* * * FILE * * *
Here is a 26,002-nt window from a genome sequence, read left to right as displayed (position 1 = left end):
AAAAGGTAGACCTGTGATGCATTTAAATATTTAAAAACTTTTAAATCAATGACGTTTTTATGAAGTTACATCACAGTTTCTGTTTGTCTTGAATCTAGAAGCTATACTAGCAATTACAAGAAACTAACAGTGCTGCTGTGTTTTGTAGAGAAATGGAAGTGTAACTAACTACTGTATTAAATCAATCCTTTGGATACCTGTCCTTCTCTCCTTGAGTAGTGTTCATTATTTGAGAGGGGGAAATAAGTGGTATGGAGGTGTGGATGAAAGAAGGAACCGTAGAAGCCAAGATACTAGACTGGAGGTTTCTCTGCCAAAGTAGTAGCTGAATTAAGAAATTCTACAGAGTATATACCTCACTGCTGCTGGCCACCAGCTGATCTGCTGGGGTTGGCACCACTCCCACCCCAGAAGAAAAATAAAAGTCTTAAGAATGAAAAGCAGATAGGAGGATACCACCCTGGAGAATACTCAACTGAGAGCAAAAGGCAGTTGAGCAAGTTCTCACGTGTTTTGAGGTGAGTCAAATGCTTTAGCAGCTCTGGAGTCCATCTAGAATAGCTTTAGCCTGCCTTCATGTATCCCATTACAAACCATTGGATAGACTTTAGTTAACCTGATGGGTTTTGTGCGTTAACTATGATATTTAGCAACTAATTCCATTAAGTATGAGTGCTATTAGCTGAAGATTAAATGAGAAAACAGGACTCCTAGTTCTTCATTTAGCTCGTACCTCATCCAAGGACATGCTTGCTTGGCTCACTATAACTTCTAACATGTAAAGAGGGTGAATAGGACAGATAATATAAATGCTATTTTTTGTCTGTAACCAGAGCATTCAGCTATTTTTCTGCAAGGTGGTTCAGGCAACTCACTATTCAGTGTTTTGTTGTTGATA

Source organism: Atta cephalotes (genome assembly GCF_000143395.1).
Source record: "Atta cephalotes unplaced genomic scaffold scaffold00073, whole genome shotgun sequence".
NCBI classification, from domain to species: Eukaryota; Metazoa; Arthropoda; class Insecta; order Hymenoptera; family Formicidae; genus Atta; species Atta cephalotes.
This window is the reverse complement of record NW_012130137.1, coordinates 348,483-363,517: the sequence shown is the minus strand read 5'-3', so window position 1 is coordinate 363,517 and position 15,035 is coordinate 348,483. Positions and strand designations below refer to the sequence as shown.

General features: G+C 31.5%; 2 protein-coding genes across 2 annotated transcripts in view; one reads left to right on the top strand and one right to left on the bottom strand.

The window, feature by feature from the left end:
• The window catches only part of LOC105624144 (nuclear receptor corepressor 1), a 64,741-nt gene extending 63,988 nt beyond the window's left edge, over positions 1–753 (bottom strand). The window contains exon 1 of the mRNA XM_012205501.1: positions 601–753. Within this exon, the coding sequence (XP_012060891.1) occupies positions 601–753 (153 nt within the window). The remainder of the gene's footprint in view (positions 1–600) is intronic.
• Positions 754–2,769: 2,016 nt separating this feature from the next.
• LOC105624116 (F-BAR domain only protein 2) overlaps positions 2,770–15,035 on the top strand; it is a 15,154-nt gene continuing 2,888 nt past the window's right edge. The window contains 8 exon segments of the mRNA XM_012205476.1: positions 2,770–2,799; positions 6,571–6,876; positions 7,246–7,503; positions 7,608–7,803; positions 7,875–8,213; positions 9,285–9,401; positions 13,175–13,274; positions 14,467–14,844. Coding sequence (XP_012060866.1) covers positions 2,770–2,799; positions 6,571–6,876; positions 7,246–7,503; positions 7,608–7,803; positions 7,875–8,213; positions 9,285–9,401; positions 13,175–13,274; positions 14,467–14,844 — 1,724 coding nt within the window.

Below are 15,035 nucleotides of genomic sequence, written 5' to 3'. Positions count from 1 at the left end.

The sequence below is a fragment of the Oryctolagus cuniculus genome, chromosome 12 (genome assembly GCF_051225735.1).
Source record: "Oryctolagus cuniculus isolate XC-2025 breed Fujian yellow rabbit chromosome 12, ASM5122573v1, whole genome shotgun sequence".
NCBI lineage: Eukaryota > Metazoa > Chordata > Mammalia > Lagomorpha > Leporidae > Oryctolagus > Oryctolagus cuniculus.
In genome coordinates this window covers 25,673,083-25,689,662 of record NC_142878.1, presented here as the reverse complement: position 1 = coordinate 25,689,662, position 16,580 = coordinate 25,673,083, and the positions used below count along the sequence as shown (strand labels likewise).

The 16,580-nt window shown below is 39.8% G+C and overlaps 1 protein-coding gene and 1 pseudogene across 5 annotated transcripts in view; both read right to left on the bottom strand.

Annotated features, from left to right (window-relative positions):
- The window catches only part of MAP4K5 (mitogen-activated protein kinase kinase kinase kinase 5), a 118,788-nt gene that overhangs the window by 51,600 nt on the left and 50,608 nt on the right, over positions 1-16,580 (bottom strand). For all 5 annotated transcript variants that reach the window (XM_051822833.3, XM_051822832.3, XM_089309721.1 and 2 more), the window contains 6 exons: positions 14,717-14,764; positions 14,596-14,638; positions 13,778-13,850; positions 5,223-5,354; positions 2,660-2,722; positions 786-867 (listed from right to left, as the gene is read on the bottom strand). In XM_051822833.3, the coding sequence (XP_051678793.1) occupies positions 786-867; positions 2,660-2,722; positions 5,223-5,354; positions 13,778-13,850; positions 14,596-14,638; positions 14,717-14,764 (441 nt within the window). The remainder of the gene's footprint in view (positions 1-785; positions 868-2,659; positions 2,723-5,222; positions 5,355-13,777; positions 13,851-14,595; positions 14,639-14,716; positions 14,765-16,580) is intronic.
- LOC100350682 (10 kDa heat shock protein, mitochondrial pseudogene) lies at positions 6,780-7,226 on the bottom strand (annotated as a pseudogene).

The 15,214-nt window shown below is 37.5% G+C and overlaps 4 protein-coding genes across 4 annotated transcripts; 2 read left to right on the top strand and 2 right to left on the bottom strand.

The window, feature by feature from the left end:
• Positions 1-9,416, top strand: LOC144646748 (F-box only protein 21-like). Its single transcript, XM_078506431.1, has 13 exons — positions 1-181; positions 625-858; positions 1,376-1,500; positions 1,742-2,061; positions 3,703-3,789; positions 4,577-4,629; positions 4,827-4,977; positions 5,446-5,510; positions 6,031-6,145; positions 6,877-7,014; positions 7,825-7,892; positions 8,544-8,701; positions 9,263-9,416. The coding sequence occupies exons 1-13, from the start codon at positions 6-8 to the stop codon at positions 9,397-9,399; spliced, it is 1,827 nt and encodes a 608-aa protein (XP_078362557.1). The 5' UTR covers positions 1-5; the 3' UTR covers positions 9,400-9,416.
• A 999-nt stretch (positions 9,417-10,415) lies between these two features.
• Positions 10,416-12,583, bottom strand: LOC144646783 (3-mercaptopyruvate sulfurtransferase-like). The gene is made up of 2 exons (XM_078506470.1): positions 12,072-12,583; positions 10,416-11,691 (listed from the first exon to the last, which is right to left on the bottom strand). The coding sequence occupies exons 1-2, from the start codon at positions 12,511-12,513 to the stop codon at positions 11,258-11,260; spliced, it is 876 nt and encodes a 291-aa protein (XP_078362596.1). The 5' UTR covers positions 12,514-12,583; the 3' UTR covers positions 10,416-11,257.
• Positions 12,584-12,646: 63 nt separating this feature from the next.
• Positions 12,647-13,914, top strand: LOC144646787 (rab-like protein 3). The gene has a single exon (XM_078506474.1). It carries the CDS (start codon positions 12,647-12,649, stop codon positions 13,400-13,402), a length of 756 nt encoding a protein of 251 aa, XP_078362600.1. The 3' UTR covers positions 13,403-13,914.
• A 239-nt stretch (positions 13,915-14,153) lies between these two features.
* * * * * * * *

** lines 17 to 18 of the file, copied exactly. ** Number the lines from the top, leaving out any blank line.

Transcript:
The 16,580-nt window shown below is 39.8% G+C and overlaps 1 protein-coding gene and 1 pseudogene across 5 annotated transcripts in view; both read right to left on the bottom strand.

Annotated features, from left to right (window-relative positions):